Parliamentary Roundtable – music and mental health

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Wed, 29/11/2017
On 28 November, we were delighted to return to Parliament to host the second Nordoff Robbins roundtable, supported by the BPI.

Exploring the power of music in the context of music and mental health, we were very thankful to Kate Green MP, Member of Parliament for Stretford and Urmston, for chairing the discussion, and to MPs Kevin Brennan, Christina Rees and the Rt. Hon Norman Lamb for their valuable contributions.

After welcome and introduction from Nordoff Robbins CEO Julie Whelan, BPI CEO Geoff Taylor, set the context of BPI support and interests in mental health – emphasising the BPI’s commitment to raising awareness of the economic, social and cultural Value of Music, with a focus on wellbeing and mental health.

In 2016, Nordoff Robbins delivered 26,500 music therapy sessions to 6,985 people, through our own centres and by working in partnerships with others. Our Director of Music Services, Oksana Zharinova-Sanderson explored this in the context of ongoing research being coordinated by Nordoff Robbins, into the impact of those services across schools and other settings, sharing examples from music therapy practice about the impact that our work has on people’s wellbeing.

We were grateful to all participants for their valuable contributions. The attending Parliamentarians, in many cases, shared personal and compelling testimonies to the power of music, with the Rt Hon Norman Lamb, in particular, drawing on his experience as Minister for Community and Social Care to share a story of witnessing the impact brought by the Liverpool Philharmonic Orchestra to a Merseyside mental health trust. The debate was concluded by David Munns, Nordoff Robbins Chair of the Board of Trustees, who shared his insights into the importance of music and music therapy as a powerful tool for communication.

A range of themes came out of discussions, including:
  • Mental health issues can be very isolating, but music and music therapy can have a positive impact, for example in anxiety reduction and social interaction.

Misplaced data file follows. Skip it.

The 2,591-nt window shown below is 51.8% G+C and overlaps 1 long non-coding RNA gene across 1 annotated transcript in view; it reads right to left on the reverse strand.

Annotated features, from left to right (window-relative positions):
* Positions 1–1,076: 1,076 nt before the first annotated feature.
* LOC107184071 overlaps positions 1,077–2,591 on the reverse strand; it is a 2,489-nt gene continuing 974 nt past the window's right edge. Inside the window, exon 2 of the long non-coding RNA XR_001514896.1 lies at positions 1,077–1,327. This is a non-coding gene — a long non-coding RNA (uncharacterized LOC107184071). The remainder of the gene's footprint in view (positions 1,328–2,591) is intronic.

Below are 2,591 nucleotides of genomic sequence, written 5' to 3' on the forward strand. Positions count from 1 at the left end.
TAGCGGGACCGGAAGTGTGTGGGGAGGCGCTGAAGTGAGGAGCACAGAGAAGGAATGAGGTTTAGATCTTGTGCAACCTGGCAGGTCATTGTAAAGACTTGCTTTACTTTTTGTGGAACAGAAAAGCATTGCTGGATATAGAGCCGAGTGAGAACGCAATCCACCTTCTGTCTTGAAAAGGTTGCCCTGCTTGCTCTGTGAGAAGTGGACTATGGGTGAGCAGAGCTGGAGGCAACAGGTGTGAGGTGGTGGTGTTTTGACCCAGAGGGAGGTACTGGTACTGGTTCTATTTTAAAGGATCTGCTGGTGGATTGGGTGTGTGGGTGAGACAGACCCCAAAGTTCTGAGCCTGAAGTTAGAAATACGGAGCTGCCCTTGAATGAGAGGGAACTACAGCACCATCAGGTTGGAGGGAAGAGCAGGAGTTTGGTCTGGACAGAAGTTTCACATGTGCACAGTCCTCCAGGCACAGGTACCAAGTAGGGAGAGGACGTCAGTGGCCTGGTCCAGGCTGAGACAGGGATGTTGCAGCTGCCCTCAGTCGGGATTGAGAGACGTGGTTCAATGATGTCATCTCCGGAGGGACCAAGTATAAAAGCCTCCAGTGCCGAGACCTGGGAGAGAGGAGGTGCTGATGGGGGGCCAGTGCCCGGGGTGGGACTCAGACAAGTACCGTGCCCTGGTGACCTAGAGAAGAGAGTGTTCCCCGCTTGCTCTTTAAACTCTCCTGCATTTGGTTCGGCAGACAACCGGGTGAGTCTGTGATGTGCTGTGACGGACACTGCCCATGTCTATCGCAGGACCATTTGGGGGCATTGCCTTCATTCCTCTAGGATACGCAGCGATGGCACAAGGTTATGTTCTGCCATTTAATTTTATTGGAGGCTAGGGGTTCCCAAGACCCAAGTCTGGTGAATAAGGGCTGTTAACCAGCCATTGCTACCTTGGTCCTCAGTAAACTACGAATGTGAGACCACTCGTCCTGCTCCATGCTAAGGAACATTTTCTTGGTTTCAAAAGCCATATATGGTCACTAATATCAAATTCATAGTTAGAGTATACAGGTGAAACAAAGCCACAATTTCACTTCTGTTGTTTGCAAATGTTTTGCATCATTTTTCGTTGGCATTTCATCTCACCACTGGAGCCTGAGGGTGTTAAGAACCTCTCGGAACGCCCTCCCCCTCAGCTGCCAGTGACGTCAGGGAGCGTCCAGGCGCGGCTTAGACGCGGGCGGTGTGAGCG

• Music therapy offers a means of interaction where verbally based thought processes are bypassed and a range of communicative and interactive possibilities can be used.
  • Personal, cultural and social dimensions can be identified to support ‘what works’ for mental health and wellbeing.
  • The landscape for health and care commissioning is complex and becoming more fragmented – which is a potential challenge for music therapy service provision.
  • More needs to be done to raise awareness of the compelling positive impact of music therapy, in order to ensure that funding is there to provide it.
  • Research is vital in making this case, extending our intuitive sense that music can have powerful effects on wellbeing towards providing clear and rigorous evidence for commissioners and policy-makers.
  • Funding for music education is essential, especially in schools. A lack of funding for musical study risks reducing numbers of music students at later stages of education.
  • The value of opening up the debate to a broad range of collaborators, to consider the value of music and wider social impact, that can be built upon going forward.
A note on the importance of evidence.

A key theme in the discussion highlighted the essential role of evidence in making the case for the impact of music and music therapy on mental health.

Nordoff Robbins aims to demonstrate the benefits of music therapy on mental health and wellbeing for children and young people, through adding to the current research on music therapy in schools and places of education. Nordoff Robbins has undertaken a study on the impact of its music therapy services in school settings, with overall findings showing that Nordoff Robbins music therapy was seen to have a positive impact on quality of life and wellbeing by 87% of respondents, and a positive impact on interaction, communication and/or relationships by 91% of respondents.

Nordoff Robbins is now planning a further research study, to commence in January 2018, investigating music therapy in mainstream and special educational needs schools. The research will support future research and practice concerning music therapy in educational settings and decision-making in music therapy, contributing to broader debates on arts in health and wellbeing.